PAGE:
Proposed Hike Would Push Parking Fines Up Nearly Double From ’05
LOS ANGELES (CBS) — A proposed increase in parking fines could end up costing taxpayers nearly twice as much as they paid when Mayor Villaraigosa first took office.
The mayor has asked the City Council to approve a measure that would push fines as much as 94 percent higher than they were in 2005, according to a report in The Los Angeles Times.
If approved, the budget proposal would raise fines for parking on the wrong side of the street on street-sweeping days up to $78 — nearly double what several other cities in Los Angeles County charge.
Reporter David Zahniser with The Times told KNX 1070 NEWSRADIO that Villaraigosa wants to raise fines on a dozen parking violations — the sixth such request in seven years.
“What that would do is it would L.A. by far the most expensive place to get caught, for example, with a violation for parking on street sweeping day,” said Zahniser, who reported the increases have already outpaced the 18 percent rate of inflation since Villaraigosa’s inauguration.
The city currently collects $40 million more in parking fines than it did during Villaraigosa’s first year in office, and if the City Council approves the measure, violations will have soared 73 percent for street-sweeping violations and up to 94 percent for other penalties.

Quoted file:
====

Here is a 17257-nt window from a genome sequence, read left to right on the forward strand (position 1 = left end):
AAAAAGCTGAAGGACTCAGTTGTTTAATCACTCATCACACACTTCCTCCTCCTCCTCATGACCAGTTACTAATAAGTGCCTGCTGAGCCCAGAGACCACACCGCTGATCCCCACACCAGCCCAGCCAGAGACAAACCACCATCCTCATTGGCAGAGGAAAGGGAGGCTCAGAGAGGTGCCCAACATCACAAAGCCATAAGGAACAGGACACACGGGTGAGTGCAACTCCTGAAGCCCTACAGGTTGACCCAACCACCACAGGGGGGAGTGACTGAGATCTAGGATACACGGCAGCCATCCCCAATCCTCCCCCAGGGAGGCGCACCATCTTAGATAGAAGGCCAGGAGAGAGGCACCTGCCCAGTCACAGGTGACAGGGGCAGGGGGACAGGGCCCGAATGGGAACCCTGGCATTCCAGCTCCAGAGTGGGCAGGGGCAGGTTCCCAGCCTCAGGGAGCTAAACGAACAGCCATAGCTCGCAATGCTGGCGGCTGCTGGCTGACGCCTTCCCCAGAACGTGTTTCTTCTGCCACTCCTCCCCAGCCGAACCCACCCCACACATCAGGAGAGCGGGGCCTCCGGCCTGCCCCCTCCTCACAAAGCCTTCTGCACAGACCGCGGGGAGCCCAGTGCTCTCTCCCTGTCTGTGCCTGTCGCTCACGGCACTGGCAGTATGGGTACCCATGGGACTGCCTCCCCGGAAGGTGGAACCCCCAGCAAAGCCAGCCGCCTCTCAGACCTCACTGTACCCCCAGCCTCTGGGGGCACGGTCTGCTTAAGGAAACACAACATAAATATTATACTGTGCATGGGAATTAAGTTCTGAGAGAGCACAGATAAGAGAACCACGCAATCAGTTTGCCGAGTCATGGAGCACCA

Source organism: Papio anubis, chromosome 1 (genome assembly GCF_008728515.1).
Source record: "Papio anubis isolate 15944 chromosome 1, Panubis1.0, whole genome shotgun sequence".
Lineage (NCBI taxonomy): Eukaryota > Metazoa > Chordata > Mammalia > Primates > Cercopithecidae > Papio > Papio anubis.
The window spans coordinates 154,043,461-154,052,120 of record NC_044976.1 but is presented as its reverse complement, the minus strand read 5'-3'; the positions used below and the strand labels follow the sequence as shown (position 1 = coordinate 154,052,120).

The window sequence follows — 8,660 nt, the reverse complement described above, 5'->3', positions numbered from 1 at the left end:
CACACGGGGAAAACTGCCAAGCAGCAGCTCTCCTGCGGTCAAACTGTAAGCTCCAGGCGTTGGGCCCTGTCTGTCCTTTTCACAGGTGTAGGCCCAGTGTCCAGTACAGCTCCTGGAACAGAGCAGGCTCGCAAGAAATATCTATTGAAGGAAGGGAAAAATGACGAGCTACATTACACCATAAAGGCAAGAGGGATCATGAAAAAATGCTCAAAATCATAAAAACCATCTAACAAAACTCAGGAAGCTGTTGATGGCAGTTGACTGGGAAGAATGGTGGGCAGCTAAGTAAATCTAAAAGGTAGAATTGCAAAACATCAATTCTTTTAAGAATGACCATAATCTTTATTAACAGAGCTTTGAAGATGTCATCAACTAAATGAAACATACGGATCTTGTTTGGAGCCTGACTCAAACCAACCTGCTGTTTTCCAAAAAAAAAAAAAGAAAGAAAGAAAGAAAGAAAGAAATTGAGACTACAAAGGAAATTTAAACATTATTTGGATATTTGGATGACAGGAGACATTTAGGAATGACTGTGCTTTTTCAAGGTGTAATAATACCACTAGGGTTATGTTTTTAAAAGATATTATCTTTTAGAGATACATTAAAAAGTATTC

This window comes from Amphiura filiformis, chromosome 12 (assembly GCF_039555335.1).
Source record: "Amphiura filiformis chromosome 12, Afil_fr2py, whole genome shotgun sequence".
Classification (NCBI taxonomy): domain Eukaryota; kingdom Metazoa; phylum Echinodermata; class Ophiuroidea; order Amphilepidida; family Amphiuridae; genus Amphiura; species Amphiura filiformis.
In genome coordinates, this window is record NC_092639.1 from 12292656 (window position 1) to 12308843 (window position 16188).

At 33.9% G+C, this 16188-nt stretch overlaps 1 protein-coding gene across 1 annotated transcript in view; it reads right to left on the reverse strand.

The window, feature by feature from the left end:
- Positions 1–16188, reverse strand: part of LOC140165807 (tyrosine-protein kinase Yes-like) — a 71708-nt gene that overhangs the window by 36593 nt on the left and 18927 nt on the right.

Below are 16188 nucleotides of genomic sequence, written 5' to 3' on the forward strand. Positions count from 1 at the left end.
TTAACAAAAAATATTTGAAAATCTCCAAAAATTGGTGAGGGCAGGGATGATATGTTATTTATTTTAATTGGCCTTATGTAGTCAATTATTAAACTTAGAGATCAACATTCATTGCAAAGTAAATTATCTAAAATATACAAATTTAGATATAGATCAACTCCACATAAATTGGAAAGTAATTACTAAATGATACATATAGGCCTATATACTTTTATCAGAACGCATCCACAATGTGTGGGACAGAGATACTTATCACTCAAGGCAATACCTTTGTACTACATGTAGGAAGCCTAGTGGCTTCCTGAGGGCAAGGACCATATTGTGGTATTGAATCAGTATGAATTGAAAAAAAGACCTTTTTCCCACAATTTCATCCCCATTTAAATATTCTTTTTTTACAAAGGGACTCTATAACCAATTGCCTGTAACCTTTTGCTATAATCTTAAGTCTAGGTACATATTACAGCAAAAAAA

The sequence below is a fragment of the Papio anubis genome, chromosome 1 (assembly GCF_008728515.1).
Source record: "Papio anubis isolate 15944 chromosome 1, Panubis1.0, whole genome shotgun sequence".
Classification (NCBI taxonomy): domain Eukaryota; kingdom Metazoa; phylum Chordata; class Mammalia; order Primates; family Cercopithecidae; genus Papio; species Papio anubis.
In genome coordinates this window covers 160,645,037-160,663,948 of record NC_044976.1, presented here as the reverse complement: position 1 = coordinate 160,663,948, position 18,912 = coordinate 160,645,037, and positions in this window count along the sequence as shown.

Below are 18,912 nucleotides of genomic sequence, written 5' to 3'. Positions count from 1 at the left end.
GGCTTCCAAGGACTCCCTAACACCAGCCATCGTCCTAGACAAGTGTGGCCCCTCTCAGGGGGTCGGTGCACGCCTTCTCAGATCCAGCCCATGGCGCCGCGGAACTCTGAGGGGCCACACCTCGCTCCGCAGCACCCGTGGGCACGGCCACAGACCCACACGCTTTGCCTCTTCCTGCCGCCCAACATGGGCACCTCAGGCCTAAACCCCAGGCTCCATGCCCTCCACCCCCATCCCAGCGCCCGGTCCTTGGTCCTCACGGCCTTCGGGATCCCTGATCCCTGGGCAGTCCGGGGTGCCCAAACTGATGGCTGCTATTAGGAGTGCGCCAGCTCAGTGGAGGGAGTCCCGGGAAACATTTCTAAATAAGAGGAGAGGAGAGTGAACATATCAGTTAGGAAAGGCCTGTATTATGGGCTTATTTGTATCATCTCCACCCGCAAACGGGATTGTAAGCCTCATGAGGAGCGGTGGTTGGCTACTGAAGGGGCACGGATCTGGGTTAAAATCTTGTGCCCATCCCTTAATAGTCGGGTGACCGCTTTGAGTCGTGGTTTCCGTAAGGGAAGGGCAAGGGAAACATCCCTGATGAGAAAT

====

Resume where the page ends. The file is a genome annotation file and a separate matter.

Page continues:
Zahniser said the mayor’s office has been relatively transparent in its justification for the proposed increases.
“They said actually it’s important to preserve vital city services, and one way was to allow the Department of Transportation — which actually issues the tickets — to reach its targets,” he said.
While over one-third of the $134 million collected in parking fines last year came from cars parked illegally during street-cleaning hours, a number of community groups are pushing back against the proposal, particularly over the hardship it would present to residents in high-density neighborhoods.
Members of the L.A.-based Coalition for Economic Survival (CES) are among those who oppose the measure.
“That’s a group that represents renters, and that organization basically says, ‘Look, in a lot of neighborhoods, there’s so many apartment buildings and so few spaces, that it’s inevitable that people are going to get nailed,” said Zahniser.
A spokesman for Villaraigosa’s office would not respond to claims that the increases would pose any additional financial burden to residents, adding that parking fines account for just 3 percent of the city’s total revenue.